Japan launches advanced relay satellite with laser communications tech into orbit

Artist's concept of the JAXA Laser Utilizing Communication System (LUCAS) payload relaying information to other satellites using laser technology.
Artist's concept of the JAXA Laser Utilizing Communication System (LUCAS) payload relaying information to other satellites using laser technology. (Image credit: JAXA)

A Japanese satellite carrying laser relay technology launched into space Sunday (Nov. 29) on a mission to transfer data at high speeds from military and civilian Earth observation spacecraft.

The communications satellite carrying the laser payload soared to orbit at at 2:25 a.m. EST (0725 GMT or 4:25 p.m. local time) from the Tanegashima Space Center in southern Japan, aboard an H-IIA rocket.

Rocket builder and launch provider Mitsubishi Heavy Industries (MHI) announced the successful launch on Twitter, adding the satellite had separated from the upper stage of the rocket. From there, the satellite will make its way to geostationary orbit for a 10-year mission. "It was confirmed that the rocket flew as planned," MHI said in a machine-translated statement from Japanese

Unusually, the mission was not broadcast live from the Japan Aerospace Exploration Agency or JAXA, perhaps because of the sensitive nature of the laser technology, according to Spaceflight Now. No information was provided about its exact orbital track, either.

Related: Japan's H-IIA & H-IIB rockets explained

A Mitsubishi Heavy Industries H-IIA rocket launches an advanced data relay satellite carrying the LUCAS laser communications system into orbit from Tanegashima Space Center on Nov. 29, 2020. (Image credit: Mitsubishi Heavy Industries)

The satellite payload, called Laser Utilizing Communication System or LUCAS for short, will send data from satellites in low Earth orbit using laser technology, according to a machine-translated version of the JAXA mission page in Japanese.

LUCAS will fly to geostationary orbit, which allows it to rotate at the same rate as the the Earth at roughly 22,000 miles (36,000 kilometers) above the equator. It will have a continuous view over the Asia-Pacific area.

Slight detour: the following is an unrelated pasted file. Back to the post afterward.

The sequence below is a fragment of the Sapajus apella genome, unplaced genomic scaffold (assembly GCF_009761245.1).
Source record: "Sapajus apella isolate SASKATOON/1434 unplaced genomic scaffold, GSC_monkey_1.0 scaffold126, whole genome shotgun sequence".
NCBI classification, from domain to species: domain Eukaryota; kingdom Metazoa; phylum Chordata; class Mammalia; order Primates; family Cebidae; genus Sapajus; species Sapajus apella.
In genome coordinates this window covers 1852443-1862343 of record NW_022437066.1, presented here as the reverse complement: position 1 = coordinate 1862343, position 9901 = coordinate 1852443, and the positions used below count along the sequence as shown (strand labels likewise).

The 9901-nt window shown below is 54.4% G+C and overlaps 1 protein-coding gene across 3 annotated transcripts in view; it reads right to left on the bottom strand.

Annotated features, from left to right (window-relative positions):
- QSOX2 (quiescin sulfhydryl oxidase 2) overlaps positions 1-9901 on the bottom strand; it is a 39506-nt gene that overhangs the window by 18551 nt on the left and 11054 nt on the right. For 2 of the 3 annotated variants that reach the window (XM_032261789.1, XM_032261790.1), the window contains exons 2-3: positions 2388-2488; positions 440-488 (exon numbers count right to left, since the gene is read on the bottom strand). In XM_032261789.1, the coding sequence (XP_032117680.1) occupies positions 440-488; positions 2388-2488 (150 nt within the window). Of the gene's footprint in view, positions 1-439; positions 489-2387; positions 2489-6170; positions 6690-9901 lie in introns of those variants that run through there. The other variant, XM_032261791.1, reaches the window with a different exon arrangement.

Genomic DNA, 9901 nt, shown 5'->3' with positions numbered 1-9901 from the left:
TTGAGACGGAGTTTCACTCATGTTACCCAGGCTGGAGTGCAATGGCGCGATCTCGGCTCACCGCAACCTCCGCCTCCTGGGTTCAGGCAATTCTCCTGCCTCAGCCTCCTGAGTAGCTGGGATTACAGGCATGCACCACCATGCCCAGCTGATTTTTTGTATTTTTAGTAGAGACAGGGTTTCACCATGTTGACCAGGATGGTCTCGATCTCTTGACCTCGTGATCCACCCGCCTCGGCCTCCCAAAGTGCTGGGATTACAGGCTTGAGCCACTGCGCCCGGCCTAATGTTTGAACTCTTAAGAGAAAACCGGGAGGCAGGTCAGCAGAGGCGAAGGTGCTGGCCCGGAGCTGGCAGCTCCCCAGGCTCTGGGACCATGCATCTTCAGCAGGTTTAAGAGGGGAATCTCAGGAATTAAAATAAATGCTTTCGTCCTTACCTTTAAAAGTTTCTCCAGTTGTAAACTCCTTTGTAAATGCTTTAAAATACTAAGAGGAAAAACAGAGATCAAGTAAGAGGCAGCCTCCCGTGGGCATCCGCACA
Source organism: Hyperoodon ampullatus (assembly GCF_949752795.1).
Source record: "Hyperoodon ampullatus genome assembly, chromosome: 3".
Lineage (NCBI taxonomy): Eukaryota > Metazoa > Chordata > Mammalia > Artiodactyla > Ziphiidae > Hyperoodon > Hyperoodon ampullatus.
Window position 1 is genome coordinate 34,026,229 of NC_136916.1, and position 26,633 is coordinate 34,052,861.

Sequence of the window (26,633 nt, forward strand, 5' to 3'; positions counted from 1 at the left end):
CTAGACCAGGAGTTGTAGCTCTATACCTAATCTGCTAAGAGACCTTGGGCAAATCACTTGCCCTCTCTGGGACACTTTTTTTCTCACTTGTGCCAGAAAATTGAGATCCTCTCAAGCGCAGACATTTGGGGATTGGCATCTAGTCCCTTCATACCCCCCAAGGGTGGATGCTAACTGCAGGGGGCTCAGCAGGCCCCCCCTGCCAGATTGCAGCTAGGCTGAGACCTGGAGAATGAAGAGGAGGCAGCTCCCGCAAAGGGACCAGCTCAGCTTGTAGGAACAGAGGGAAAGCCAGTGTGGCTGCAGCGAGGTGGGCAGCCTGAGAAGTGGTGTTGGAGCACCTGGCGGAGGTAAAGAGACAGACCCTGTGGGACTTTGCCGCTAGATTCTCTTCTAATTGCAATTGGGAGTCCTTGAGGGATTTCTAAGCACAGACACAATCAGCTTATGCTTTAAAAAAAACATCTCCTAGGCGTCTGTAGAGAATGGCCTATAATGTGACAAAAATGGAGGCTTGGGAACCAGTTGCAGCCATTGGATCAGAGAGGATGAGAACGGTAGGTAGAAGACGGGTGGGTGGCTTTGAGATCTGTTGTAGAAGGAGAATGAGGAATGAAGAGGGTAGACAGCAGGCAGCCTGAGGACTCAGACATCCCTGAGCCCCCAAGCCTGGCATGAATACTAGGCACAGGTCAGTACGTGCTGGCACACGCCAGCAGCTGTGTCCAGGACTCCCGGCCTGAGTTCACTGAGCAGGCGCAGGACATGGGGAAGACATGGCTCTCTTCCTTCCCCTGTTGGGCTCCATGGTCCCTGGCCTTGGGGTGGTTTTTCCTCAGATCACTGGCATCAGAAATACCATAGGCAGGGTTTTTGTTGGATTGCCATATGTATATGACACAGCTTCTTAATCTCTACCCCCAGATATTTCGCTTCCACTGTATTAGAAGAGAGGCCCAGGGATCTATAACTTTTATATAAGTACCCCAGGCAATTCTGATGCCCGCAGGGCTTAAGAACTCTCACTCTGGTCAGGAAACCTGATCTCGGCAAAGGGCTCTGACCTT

From its high altitude, LUCAS will connect with satellites in low Earth orbit using a near-infrared laser beam. The laser technology on LUCAS sends information at 1.8 gigabytes per second, which is seven times faster than the current standard of sending information by radio waves, JAXA said.

With Earth-observing satellites more numerous than ever due to small satellites from private companies leveraging more advanced computing technology, JAXA said LUCAS would allow for "future increase in data transmission capacity, and immediacy requirements" in low Earth orbit spacecraft.

Getting information quickly from these satellites is imperative to make full use of their applications, which include monitoring the Earth for global warming and assisting in disaster response after catastrophic events such as hurricanes. 

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Elizabeth Howell
Staff Writer, Spaceflight

Elizabeth Howell (she/her), Ph.D., is a staff writer in the spaceflight channel since 2022 covering diversity, education and gaming as well. She was contributing writer for Space.com for 10 years before joining full-time. Elizabeth's reporting includes multiple exclusives with the White House and Office of the Vice-President of the United States, an exclusive conversation with aspiring space tourist (and NSYNC bassist) Lance Bass, speaking several times with the International Space Station, witnessing five human spaceflight launches on two continents, flying parabolic, working inside a spacesuit, and participating in a simulated Mars mission. Her latest book, "Why Am I Taller?", is co-written with astronaut Dave Williams. Elizabeth holds a Ph.D. and M.Sc. in Space Studies from the University of North Dakota, a Bachelor of Journalism from Canada's Carleton University and a Bachelor of History from Canada's Athabasca University. Elizabeth is also a post-secondary instructor in communications and science at several institutions since 2015; her experience includes developing and teaching an astronomy course at Canada's Algonquin College (with Indigenous content as well) to more than 1,000 students since 2020. Elizabeth first got interested in space after watching the movie Apollo 13 in 1996, and still wants to be an astronaut someday. Mastodon: https://qoto.org/@howellspace